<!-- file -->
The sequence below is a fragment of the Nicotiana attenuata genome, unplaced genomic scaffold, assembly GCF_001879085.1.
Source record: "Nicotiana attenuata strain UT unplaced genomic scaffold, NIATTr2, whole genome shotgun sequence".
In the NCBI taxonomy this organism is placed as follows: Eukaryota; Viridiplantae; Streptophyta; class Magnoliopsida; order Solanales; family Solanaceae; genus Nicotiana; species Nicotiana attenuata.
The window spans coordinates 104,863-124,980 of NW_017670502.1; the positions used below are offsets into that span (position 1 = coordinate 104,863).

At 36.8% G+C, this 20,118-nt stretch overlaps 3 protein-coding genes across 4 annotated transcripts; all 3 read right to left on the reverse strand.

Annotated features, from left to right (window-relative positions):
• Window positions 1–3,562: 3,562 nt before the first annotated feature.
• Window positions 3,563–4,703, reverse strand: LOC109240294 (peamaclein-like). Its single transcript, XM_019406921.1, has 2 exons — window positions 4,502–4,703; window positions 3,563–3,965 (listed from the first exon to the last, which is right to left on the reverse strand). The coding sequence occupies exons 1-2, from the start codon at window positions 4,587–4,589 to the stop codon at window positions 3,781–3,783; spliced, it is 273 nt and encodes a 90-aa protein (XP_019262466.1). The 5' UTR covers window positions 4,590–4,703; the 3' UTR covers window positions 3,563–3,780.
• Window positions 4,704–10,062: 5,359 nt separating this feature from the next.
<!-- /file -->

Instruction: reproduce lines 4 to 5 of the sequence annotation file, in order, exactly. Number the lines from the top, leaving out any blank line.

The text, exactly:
The window spans coordinates 104,863-124,980 of NW_017670502.1; the positions used below are offsets into that span (position 1 = coordinate 104,863).

At 36.8% G+C, this 20,118-nt stretch overlaps 3 protein-coding genes across 4 annotated transcripts; all 3 read right to left on the reverse strand.